When money brings new opportunities: AISD issues campus innovation grants


Sabrina Dang and Alondra Tristan sort the newly arrived books received from the grant

library makeover. A new view of theatre. A library of textbooks. All of these projects and more are coming this year, thanks to special funds from the district.

AISD has issued campus innovation grants this fall after determining that it had extra tax funds in the budget. Each school received a budget based on the number of students in each school—about $35 per student. Bigger schools get more money. The Shared Decision-Making committee approved these grants before they were submitted to the district. Kerr received a total of $28,035.

Whatever is bought with campus innovation grant funds has to benefit the students in one way or another. The grant has to be used by the end of this year, and a report of the grant is done in May of 2016. Many centers are receiving their new  and gadgets now.

The college station has always been a place aimed to get students prepared and ahead. Eugene Miller has plans to increase the efficiency of dual credit classes by making them more accessible.

“This particular grant is just shy of six thousand dollars. It’s to buy textbooks for certain courses for our library to house,” Miller said. “Mrs. [Paula] Murray has graciously agreed to house those books for us. The supply is going to be dictated by the demand. I am looking at college math, history and psychology. It depends on what is donated from the university and what people sign up for.”

Despite all of the complications that come with the dual credit process, Miller narrows the process down to make it more appealing to students.

“I’m trying to find a professor that will work with us who has reasonably priced books that we can buy and house them in the library for students to check out. That way, let’s say you’re taking government, and you are able to get in that professor’s class, you don’t have to buy the book. You can check it out from the library,” Miller said. He said the cost of college textbooks—which can be more than $200 each—keeps some students from taking dual credit classes. “I think this plan will solve most issues. I think when kids are in a scenario where they have an assignment that requires a book that they don’t have, they need to communicate with me that they do not have that book.”

According to Miller, what may seem like a large amount of money is not that much when it is put to use to benefit the students.

“It is my hope that this semester, that everyone taking a class will have access to most of their materials here at Kerr without having to pay for them,” Miller said. “Six thousand dollars sounds like a lot, but it isn’t. That’s just 30 books and they’re gone. It isn’t a lot of money. It is not going to solve all the problems but I’m hoping it will solve most.”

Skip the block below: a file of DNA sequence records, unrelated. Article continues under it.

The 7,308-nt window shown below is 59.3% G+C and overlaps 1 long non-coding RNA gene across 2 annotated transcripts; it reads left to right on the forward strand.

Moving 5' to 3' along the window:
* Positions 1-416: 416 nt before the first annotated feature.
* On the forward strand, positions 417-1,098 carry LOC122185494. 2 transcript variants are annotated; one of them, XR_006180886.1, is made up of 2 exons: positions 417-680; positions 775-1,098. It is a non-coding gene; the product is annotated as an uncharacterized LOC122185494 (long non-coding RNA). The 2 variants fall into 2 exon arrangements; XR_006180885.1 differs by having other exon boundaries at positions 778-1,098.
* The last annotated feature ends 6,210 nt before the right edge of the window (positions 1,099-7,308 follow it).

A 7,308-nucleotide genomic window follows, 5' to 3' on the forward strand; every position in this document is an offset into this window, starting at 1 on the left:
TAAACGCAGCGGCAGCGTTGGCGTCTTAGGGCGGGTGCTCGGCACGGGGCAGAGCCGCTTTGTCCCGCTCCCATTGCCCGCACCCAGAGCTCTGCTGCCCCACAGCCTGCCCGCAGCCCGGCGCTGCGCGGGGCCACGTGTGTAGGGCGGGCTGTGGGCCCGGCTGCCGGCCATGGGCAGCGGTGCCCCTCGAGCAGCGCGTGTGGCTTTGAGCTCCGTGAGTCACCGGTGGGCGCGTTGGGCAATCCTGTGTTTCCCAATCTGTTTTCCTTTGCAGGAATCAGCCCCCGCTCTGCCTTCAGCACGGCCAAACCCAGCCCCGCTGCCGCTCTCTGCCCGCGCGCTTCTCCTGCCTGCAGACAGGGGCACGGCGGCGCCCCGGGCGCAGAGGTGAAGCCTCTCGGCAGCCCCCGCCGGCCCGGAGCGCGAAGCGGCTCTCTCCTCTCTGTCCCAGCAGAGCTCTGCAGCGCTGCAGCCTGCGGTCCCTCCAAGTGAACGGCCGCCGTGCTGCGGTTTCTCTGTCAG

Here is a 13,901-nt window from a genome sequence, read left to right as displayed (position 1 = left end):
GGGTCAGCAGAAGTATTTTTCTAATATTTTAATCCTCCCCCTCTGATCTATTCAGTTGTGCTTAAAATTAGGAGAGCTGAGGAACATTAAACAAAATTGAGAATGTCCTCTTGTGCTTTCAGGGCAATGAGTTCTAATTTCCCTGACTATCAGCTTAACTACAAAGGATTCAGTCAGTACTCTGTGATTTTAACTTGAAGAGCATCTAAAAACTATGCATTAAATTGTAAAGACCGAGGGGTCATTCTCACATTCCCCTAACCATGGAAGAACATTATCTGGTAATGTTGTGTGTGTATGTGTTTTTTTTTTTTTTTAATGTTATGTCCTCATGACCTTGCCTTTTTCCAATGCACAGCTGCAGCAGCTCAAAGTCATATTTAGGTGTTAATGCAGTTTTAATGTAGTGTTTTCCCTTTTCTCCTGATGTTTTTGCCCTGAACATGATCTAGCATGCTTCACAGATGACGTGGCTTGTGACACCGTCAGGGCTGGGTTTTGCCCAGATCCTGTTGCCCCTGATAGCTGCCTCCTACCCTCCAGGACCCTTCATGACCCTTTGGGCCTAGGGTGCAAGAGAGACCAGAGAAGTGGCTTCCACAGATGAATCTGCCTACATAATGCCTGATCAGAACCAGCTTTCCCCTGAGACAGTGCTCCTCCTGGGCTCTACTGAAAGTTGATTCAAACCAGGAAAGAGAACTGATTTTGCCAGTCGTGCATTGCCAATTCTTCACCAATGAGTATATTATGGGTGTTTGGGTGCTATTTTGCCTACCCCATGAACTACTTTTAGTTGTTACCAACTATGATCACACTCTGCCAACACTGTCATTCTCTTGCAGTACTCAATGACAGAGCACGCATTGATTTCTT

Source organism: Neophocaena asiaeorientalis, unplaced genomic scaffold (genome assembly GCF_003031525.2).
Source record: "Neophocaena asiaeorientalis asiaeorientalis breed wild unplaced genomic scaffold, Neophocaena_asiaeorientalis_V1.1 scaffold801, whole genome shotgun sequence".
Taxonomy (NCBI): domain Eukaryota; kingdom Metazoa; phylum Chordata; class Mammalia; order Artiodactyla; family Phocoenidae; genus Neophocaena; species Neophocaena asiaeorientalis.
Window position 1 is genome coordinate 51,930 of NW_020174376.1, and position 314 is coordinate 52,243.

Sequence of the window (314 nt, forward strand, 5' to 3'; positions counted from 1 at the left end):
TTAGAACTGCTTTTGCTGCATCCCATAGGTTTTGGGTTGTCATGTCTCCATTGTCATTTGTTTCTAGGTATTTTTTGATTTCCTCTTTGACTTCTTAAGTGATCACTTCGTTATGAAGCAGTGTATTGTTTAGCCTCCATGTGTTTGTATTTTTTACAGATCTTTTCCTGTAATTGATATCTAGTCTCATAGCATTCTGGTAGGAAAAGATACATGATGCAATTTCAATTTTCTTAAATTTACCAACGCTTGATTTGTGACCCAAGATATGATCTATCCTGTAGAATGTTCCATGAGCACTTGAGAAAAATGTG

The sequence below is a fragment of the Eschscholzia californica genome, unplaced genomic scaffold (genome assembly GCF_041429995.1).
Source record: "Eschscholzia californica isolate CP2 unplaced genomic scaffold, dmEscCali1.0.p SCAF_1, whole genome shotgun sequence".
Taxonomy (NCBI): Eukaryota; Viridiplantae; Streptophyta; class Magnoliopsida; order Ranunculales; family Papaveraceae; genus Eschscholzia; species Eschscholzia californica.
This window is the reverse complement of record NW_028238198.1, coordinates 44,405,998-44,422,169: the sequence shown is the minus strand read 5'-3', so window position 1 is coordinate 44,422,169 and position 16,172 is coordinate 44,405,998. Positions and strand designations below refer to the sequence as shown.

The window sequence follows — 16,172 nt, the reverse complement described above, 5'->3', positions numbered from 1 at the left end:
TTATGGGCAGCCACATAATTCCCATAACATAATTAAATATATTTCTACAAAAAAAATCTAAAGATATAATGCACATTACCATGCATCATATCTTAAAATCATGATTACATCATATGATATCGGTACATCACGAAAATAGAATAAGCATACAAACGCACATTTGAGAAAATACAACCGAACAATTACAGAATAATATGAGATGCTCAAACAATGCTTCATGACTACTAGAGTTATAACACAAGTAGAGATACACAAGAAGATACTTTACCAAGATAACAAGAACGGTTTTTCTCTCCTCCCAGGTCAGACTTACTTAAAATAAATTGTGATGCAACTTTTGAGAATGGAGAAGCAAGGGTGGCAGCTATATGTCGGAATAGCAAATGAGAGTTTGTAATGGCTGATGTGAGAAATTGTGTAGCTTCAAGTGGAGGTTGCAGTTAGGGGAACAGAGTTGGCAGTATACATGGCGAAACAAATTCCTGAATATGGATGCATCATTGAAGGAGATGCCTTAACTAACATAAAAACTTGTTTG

Last year, the library received many furniture upgrades, and Murray is continuing the updates with just over $7,000 in grant funds.

“We are getting tables with wheels that you can move around and configure in different groups. We are also getting chairs,” Murray said. “That way it will be more collaborate for students. If they want to work in a group of four they can move the tables.”

Murray said the change is necessary because the current library furniture is heavy and hard to move. She is basing the looks of the new tables and chairs on the Kerr colors of purple with gray.

Theater Teacher James Watkins is also looking to innovate in theater with grants

“We got a camera. We also are getting a big flat screen television that we are going to put next to the black box entrance,” Watkins said. The monitor will show commercials, slides, schedules and other information about upcoming shows, as well as behind-the-scene photos and videos showing the tech crews and what they do to support shows.

The camera has already arrived and was put to work preparing for the Mr. KHS event.

“I’ve been using it for a commercial that we have been doing,”Watkins said. “We are also going to record some other footage that we are going to roll the night of the actual show. Then I can use the video to take single pictures that we are going to use on posters. We will also use the high quality camera to take production photos.”

Watkins believes that the work of the theater students should be noticed more by the community.

“One thing we struggle to show is the work that the people backstage did,” Watkins said. “Everyone sees what the actors do because they are performing, but they do not understand all of the work the set people put in, the props people put in, the costume and makeup people put in and the light people put in. During the rehearsal process, we are going to take pictures of all the people working, and then show it to the parents, community members and administrators.”

Other grants approved this year were $800 to science for microscopes and equipment; about $2200 to the English center for a collection of novels; $2000 for large monitors in social studies; almost $3000 to renew Turnitin for students and teachers; and $350 to journalism for microphones and $5000 for lighting.

The grants are for the students, and the teachers and staff are all working on getting things that will provide more convenience and opportunities for them.

“I like to support anything that the kids are doing,” Murray said.”I am here for the students, so anything that is going to make their life easier am I willing to help out with.”